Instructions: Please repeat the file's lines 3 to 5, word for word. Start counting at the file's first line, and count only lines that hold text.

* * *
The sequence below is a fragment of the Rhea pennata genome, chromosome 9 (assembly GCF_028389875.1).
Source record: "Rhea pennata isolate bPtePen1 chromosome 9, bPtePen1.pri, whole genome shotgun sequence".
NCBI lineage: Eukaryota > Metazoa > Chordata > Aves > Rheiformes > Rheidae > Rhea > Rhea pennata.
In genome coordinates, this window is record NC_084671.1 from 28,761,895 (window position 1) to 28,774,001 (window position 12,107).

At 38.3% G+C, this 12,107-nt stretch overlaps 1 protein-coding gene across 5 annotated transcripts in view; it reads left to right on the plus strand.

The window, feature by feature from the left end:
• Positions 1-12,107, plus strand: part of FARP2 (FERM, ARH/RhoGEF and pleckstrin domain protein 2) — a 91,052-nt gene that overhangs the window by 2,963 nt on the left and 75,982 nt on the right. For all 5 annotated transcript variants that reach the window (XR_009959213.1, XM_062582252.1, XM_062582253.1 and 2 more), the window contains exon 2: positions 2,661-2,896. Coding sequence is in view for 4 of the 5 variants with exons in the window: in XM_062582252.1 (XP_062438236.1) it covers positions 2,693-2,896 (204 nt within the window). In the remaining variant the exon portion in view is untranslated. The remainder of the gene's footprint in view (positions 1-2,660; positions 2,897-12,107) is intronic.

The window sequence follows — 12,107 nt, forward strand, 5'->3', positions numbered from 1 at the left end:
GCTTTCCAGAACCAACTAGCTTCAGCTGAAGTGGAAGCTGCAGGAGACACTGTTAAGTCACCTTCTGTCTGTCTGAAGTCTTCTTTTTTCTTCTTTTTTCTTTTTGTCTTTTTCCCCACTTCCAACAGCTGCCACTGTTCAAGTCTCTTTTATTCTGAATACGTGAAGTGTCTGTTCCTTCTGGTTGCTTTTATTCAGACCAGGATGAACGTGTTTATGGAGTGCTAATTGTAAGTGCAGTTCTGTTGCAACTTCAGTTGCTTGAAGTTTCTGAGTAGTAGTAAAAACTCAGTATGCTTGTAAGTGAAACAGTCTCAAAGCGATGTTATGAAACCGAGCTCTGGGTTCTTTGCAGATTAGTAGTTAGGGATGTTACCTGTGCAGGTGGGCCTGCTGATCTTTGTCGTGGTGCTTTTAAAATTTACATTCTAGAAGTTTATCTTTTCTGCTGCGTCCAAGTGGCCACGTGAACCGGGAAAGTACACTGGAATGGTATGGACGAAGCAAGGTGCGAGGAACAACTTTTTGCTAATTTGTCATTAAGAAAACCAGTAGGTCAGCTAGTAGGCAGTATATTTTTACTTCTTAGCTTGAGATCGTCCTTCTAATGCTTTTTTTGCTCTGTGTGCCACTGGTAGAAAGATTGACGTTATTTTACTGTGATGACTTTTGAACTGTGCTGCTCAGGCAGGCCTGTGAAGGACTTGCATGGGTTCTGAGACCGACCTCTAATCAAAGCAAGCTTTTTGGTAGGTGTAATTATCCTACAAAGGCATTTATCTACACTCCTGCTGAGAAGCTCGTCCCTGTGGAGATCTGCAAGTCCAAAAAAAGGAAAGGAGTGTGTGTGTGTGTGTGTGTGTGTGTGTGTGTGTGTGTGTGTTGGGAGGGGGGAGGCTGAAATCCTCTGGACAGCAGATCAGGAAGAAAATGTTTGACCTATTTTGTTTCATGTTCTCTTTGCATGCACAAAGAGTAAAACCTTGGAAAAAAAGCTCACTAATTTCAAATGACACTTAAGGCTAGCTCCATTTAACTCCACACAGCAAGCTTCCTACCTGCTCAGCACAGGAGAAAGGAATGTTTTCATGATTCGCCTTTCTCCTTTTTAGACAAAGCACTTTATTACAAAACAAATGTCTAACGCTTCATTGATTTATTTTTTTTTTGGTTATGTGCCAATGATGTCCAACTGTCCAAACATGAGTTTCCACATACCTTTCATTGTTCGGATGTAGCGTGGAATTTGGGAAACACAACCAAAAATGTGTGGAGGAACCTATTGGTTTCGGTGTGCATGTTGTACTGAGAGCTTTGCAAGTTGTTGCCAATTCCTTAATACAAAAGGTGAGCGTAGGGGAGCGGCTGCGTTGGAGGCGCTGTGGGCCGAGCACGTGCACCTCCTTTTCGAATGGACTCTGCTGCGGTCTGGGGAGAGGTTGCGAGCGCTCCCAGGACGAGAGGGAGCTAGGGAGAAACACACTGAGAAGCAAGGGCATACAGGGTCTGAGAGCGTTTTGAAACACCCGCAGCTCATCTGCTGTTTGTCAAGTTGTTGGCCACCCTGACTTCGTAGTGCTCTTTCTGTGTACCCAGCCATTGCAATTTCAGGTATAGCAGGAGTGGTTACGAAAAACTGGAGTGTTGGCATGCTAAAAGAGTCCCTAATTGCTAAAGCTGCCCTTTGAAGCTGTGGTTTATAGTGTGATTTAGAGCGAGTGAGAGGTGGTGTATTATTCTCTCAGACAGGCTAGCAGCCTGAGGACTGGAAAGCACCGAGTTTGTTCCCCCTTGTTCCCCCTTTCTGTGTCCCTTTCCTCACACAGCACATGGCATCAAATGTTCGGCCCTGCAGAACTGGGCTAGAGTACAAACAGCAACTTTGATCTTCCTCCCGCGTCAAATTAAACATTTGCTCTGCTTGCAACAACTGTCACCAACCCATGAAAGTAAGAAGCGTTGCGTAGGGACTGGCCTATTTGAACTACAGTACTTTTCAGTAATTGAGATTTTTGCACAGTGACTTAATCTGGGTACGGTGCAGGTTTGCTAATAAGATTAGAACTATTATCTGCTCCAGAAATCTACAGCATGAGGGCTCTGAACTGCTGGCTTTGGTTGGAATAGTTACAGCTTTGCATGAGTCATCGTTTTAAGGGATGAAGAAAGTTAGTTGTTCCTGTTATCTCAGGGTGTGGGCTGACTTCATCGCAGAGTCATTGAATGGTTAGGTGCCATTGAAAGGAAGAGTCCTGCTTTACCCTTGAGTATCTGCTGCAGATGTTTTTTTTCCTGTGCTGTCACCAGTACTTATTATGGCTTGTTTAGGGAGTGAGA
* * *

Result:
NCBI lineage: Eukaryota > Metazoa > Chordata > Aves > Rheiformes > Rheidae > Rhea > Rhea pennata.
In genome coordinates, this window is record NC_084671.1 from 28,761,895 (window position 1) to 28,774,001 (window position 12,107).

At 38.3% G+C, this 12,107-nt stretch overlaps 1 protein-coding gene across 5 annotated transcripts in view; it reads left to right on the plus strand.